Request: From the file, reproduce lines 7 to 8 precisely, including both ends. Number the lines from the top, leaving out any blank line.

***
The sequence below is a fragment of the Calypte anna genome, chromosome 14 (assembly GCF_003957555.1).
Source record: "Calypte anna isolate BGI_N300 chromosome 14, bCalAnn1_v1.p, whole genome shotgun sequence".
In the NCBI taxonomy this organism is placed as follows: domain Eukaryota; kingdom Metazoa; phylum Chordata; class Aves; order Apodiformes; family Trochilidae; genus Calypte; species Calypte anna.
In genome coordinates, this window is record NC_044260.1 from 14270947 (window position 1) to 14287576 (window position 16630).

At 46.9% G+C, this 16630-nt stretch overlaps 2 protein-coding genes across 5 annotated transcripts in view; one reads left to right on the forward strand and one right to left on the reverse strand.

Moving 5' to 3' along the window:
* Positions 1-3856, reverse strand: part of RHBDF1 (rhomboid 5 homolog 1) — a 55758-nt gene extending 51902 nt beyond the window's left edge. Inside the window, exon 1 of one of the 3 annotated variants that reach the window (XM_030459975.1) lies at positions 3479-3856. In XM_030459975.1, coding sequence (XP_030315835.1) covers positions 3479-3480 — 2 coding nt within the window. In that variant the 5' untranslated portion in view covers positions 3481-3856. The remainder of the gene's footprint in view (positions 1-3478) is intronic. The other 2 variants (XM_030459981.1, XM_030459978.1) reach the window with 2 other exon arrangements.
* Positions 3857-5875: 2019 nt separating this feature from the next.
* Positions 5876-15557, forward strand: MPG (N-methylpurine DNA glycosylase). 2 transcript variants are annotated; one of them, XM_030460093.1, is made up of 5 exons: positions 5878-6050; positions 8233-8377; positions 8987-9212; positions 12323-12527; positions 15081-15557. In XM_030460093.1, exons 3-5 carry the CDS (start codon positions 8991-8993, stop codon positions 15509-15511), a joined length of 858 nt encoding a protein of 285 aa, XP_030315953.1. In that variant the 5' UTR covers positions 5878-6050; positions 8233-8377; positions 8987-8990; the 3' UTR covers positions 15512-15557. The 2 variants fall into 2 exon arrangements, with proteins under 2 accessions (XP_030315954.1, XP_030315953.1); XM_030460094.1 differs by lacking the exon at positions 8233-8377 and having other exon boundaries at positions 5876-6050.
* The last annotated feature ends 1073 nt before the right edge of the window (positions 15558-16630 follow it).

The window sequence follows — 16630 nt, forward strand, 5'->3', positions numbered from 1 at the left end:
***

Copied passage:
* Positions 1-3856, reverse strand: part of RHBDF1 (rhomboid 5 homolog 1) — a 55758-nt gene extending 51902 nt beyond the window's left edge. Inside the window, exon 1 of one of the 3 annotated variants that reach the window (XM_030459975.1) lies at positions 3479-3856. In XM_030459975.1, coding sequence (XP_030315835.1) covers positions 3479-3480 — 2 coding nt within the window. In that variant the 5' untranslated portion in view covers positions 3481-3856. The remainder of the gene's footprint in view (positions 1-3478) is intronic. The other 2 variants (XM_030459981.1, XM_030459978.1) reach the window with 2 other exon arrangements.
* Positions 3857-5875: 2019 nt separating this feature from the next.